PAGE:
Jacques de Vitry (c. 1160/70 – 1 May 1240) was an industrious French writer and preacher. Being a prolific reader, he must have had an easy access to all kinds of stories and he used these stories to make his sermons more vivid. The sermons are not that interesting, but the anecdotes have been separately collected and edited. Harrington gives a few specimens in his Mediaeval Latin, but unfortunately, there is no internet edition from which I can copy-paste. To my luck, I discovered that someone had already taken the trouble to type this text over and put it on internet. My thanks go to that anonymous Latinist!
The following exemplum illustrates Proverbs XXI, 19: Melius est habitare in terra deserta, quam cum muliere rixosa et iracunda. ( KJV: It is better to dwell in the wilderness, than with a contentious and an angry woman.)
Jokes and complaints about quarrelsome women can be found all over the world. I have once been told that the Chines character for quarrel consists of two women under one roof, but as I can’t read Chinese, I am unable to verify this. I hasten to say that thus far I have had no personal experience with such women.
The Latin is easy enough and the mediaeval spelling should cause no trouble.
Jacques de Vitry, Exempla, 60 (ed. P Lehmann, Munich, 1914)
Audivi quod quidam demon in specie hominis cuidam diviti homini serviebat et, cum servicium eius et industria multum placerent homini, dedit ei filiam suam in uxorem et divicias multas. Illa autem omni die et nocte litigabat cum marito suo nec eum quiescere permittebat. In fine autem anni dixit patri uxoris sue: 'Volo recedere et in patriam meam redire.' Cui pater uxoris ait: 'Nonne multa tibi dedi, ita quod nichil desit tibi ? Quare vis recedere ?' Dixit ille: 'Modis omnibus volo repatriare.' Cui socer ait: 'Ubi est patria tua ?' Ait ille: 'Dicam tibi et veritatem non celabo, patria mea est infernus, ubi nunquam tantam discordiam vel molestiam sustinui, quantam hoc anno passus sum a litigiosa uxore mea. Malo esse in inferno, quam amplius cum ipsa commorari.' Et, hoc dicto, ab oculis eorum evanuit.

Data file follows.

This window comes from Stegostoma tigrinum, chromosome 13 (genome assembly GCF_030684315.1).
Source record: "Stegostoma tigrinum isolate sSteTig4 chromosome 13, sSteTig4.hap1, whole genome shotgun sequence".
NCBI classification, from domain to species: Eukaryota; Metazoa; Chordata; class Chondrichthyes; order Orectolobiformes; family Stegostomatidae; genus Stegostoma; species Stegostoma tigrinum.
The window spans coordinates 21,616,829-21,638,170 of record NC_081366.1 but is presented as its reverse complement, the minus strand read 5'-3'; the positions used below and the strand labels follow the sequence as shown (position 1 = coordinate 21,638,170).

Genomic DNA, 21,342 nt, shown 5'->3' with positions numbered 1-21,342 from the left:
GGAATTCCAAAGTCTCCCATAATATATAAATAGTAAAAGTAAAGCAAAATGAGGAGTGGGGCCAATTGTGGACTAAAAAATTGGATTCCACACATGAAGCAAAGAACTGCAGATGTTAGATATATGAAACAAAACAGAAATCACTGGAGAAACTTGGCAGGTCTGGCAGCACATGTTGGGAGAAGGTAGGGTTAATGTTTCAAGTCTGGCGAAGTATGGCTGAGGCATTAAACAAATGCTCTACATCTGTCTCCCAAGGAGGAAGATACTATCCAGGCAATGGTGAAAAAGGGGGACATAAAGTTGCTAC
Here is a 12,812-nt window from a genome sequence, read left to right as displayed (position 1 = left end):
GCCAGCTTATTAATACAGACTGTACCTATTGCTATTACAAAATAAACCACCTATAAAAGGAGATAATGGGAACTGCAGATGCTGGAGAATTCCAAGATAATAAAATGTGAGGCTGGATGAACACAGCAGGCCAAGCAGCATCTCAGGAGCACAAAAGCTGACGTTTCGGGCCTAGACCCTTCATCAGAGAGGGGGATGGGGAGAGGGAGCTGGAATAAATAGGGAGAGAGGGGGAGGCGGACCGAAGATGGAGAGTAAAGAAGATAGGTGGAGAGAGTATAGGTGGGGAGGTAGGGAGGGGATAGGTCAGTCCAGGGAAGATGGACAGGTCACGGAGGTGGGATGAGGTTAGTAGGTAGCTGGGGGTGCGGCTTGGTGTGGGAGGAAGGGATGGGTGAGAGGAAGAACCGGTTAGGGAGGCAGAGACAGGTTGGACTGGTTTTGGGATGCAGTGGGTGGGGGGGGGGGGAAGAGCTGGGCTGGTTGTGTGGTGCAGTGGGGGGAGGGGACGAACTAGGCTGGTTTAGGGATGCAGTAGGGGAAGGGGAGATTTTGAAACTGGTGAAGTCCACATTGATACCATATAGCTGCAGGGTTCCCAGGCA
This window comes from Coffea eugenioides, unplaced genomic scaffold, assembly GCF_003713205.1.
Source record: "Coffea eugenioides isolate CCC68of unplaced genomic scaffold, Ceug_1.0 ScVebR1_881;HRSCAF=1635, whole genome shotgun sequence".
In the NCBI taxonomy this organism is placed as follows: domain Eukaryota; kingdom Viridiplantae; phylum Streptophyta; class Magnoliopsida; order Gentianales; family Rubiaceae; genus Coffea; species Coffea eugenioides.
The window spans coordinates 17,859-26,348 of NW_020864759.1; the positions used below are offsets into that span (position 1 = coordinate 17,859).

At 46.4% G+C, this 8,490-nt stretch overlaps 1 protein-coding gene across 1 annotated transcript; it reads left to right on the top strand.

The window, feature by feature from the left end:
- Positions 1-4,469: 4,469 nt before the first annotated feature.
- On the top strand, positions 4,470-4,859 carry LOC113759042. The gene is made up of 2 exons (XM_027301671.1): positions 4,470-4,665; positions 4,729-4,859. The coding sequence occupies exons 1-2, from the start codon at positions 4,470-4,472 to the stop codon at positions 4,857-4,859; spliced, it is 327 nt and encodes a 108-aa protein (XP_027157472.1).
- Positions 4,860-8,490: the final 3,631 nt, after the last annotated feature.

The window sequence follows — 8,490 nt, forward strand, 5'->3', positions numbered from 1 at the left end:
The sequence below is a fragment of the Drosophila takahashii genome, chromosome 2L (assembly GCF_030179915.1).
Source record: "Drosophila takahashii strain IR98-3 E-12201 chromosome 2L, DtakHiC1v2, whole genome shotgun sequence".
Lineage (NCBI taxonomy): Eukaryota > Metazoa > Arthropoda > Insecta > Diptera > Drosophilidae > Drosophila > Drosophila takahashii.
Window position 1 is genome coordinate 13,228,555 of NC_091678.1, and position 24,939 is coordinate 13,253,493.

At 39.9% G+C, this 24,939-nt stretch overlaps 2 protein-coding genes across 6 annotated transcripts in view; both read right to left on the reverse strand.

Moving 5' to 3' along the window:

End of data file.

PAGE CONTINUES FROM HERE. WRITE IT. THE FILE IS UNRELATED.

dives, divitis: rich
in uxorem: as wife
litigo: to quarrel
desum: to be wanting
socer soceri (m.): father in law
celo: to hide, conceal
sustineo sustinui sustentum: to sustain, endure
patior passus sum: to suffer
commoror: to abide, remain
evanesco evanui: to disappear
The link where I found the text:http://www.textkit.com/greek-latin-forum/viewtopic.php?f=3&t=7373